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Now, Dely is writing tongue-in-cheek here (I hope), but is there any truth in what he says? I’ve read very little Homer (I find it difficult), but I like Dickens and Mark Twain a lot. James Joyce’s early stories were great but then he lost me – I’ve tried Ulysses several times and it always defeats me. But no better than the guys who write commercials?

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Norman Mailer wrote that

‘It’s as hard to learn to write as to play the piano’.

It is. Even for the jobbing writer who turns out average stuff. Sitting down in front of a blank page is a real challenge, it can be daunting, and it was just as hard for Joyce and Hemingway. Being a writer is not easy. Take this from someone who invents fresh avoidance tactics every day. I would do anything to avoid writing. Con-artists? I don’t think so. Lucky, in a few cases, maybe, shysters, no.

But back to how to write. For all the books I’ve read on writing, I think I’ve only picked up a few rules, and I probably knew them anyway. One of them is Elmore Leonard’s favourite rule: Do not use adverbs: ‘said’ with the name of the speaker at the end of a piece of dialogue is enough, and only occasionally to identify the speaker. If I pick up a book in a shop and read ‘John said hopefully’ or ‘sadly’ or ‘doubtfully’ or whatever, I put the book straight back on the shelf. The reader does not need to be told. They can and want to figure it out for themselves. If the writing is good enough the reader will know how the words are spoken or they will work out their own version. Don’t tell them.

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Don’t tell the reader how your characters are feeling.

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Chekhov this time:

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Shun all descriptions of the characters’ spiritual state. You must try to have that state emerge from their actions. The artist must be only an impartial witness of his characters and what they said, not their judge.

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Let your readers judge character and feeling. Let them do the work. That’s half the pleasure of reading. I remember when I wrote my memoir, describing a policeman (who had caused me a lot of trouble) skidding away from a police station on his motorbike, leaving me standing in a cloud of dust. A woman who later read the account said she liked the description. Why? Because you didn’t say how it made you feel.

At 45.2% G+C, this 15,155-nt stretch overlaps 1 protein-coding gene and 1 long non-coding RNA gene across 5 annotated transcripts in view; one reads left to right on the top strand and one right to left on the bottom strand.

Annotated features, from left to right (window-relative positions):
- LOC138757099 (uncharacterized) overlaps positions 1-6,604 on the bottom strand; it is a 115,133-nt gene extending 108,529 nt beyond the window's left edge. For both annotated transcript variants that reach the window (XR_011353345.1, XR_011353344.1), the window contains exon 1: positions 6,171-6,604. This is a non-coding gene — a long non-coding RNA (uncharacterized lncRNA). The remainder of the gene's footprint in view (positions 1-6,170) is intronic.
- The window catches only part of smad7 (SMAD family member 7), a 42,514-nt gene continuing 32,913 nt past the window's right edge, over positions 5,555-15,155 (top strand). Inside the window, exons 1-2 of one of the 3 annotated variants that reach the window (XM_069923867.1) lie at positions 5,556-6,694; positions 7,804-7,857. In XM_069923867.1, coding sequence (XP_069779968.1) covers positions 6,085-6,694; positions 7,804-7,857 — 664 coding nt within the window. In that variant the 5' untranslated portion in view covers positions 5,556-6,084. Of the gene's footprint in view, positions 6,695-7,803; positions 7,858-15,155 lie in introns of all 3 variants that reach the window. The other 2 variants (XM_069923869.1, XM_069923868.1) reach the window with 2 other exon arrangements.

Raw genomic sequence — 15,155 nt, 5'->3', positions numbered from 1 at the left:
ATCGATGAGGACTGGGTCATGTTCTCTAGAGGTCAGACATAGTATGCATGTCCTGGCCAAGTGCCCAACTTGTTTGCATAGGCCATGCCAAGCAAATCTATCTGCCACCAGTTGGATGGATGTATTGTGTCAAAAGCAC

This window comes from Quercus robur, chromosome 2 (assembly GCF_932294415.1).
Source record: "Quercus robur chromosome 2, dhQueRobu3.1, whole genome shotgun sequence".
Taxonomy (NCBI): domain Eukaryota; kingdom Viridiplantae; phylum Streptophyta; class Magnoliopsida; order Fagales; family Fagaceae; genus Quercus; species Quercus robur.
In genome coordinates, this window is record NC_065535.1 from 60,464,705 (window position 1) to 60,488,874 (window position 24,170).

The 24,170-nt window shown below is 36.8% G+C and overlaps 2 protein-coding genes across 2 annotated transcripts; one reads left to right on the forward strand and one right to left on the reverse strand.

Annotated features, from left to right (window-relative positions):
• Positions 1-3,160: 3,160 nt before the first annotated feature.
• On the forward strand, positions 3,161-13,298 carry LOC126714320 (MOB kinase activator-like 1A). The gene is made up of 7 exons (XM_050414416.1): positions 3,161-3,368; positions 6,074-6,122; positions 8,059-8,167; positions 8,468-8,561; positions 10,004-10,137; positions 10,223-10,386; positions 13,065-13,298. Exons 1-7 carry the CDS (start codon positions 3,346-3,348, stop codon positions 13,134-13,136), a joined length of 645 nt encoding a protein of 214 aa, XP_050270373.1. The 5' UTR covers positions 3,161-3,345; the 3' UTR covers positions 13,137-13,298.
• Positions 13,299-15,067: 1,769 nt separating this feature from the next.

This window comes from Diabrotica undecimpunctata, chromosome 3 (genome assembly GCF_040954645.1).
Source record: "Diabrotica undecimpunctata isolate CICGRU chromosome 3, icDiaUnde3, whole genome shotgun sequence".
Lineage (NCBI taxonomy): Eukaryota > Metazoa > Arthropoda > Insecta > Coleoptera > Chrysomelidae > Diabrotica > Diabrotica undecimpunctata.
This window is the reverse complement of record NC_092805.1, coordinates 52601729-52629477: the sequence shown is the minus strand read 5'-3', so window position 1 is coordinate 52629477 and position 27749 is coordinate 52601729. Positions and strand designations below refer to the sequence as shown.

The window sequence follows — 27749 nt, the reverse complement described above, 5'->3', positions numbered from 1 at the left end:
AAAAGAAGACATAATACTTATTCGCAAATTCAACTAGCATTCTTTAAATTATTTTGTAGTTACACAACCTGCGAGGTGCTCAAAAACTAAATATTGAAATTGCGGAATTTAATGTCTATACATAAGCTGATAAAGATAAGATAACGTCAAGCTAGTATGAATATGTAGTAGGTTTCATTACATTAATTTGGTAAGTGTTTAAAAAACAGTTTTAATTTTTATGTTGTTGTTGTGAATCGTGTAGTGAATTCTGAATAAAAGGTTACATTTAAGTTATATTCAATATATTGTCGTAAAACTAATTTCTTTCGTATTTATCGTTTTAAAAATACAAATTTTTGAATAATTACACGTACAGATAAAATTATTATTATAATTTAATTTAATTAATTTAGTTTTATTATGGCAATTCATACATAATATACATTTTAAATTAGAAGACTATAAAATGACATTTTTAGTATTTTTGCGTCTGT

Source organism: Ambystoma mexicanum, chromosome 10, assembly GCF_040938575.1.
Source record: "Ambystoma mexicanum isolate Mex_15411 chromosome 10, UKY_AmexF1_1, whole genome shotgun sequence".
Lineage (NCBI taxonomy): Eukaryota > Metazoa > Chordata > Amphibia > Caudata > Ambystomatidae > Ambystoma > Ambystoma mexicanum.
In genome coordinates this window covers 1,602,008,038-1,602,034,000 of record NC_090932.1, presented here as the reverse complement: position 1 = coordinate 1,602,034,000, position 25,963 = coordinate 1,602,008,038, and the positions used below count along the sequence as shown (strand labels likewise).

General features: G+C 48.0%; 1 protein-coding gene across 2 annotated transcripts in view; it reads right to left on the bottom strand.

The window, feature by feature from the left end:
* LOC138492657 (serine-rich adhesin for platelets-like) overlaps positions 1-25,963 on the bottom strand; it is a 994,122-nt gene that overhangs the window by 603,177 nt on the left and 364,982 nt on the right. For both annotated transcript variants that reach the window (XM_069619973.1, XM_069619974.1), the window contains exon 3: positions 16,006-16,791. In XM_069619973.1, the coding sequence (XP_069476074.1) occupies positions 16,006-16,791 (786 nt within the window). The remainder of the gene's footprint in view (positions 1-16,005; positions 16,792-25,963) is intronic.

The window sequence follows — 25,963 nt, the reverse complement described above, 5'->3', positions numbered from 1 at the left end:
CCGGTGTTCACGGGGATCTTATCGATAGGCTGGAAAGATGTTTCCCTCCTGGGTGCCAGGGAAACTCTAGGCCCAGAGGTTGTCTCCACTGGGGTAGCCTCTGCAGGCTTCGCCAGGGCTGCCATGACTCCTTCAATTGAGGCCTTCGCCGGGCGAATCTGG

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Sis Field writes screenplays but his advice applies to any writer of fiction:

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Without conflict there no drama. Without need there is no character. Without character there is no action. Action is character. What a person does is what he is, not what he says.

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Action is not necessarily people fighting or shooting or special effects. It can be a knowing smile or the way someone smokes a cigarette. Elia Kazan, someone else who worked with the screen, said

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‘It’s twenty times better if violence is suggested rather than if you’re explicit. What you imagine is much more frightening than what is seen.’

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The same applies to writing novels. Take your reader into another world, tell them a story, but let them imagine the most important aspects of it.

Those are the only things I’ve picked up on from all those books on writing, and I think I knew them already. I absorbed what made good writing from the hundreds of good books I’ve read. And of course you need a modicum of talent. And the most important rule of all?

Work hard. Really hard. The aspect that I find the most difficult.

As G.K. Chesterton said, there is only one way:

Apply the seat of the pants to the chair and don’t get up until it’s finished.

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Somebody Say Something

Graham Greene wrote that:

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The writer’s duty is to make trouble for any dominant power, forcing complacent authorities and submissive followers to confront difficult questions.’ They should be ‘grit in the state machinery.’ He says that disloyalty is essential against anything that is ‘part of the establishment – churches, universities, businesses, social and cultural groups, even great literary figures such as Shakespeare. If any of these institutions or people are deserving, they can survive the criticism directed at them. Otherwise, no one will suffer unduly except the pretentious, the humourless, the dogmatic, the corrupt.’

There is nothing contentious in this statement, it is just common sense. Any power should be able to tolerate and absorb criticism. Criticism is necessary for democracy, or at least a healthy society, to thrive. Yet I see very little criticism of authority today. Of course it is there, perhaps more than ever, but it is mostly hidden, confined to the Internet or minority, specialist outlets. In the mainstream there is little of any relevance.

V.S. Pritchett described Greene as ‘genially subversive’ and suggested an appropriate maxim for him and those like him:

The world is too complacent. Let us catch it out.’

Greene was a very good writer and an extraordinarily interesting man. There were many like him: George Orwell, John Steinbeck and, later, Norman Mailer to name just a few. Orwell wrote of Charles Dickens that he was:

Generously angry…a free intelligence, a type hated with equal hatred by all the smelly little orthodoxies which are now contending for our souls.’

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Orwell wrote that in 1939 about a man who wrote in the previous century. What would he think of the standard of writing today? Who confronts our ‘smelly little orthodoxies?